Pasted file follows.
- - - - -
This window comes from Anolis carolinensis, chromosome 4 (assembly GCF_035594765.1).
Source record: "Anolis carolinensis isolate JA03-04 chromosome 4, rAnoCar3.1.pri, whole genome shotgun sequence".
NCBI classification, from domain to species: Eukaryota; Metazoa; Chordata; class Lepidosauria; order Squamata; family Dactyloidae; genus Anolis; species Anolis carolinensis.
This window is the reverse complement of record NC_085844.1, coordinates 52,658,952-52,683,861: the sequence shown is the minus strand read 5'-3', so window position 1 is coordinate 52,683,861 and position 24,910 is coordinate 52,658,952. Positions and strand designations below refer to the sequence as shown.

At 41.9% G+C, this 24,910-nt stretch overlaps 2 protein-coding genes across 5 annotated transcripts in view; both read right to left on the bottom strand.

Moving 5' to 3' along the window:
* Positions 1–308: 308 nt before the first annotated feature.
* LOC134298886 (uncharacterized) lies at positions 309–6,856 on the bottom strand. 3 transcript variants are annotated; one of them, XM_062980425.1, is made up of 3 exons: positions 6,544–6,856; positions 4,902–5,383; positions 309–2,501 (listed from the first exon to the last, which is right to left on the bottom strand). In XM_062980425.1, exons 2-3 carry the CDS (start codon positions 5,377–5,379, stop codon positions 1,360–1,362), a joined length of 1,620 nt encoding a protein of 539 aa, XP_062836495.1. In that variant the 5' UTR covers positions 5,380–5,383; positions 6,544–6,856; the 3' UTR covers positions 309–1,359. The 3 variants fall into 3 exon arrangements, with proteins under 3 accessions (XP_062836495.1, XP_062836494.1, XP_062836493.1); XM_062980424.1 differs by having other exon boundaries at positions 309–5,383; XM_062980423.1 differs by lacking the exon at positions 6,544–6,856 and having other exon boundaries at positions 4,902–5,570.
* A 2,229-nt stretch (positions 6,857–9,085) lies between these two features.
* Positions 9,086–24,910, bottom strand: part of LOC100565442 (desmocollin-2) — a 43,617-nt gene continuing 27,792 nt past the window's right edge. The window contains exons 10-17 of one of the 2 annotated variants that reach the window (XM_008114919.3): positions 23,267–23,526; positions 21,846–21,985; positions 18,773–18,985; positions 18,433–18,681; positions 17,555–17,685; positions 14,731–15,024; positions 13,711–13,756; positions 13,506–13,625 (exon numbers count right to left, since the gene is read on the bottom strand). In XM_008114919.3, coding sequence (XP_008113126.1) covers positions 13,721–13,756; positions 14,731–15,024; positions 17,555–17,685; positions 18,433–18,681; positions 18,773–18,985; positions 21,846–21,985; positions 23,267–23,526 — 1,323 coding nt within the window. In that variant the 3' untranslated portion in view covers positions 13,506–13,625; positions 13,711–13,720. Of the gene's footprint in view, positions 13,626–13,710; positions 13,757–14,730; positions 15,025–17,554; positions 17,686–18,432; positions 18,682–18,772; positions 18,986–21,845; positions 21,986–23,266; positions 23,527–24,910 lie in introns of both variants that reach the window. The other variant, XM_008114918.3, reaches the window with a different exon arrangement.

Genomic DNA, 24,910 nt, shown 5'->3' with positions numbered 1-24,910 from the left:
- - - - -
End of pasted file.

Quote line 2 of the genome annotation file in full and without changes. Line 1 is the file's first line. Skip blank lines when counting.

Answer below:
Source record: "Anolis carolinensis isolate JA03-04 chromosome 4, rAnoCar3.1.pri, whole genome shotgun sequence".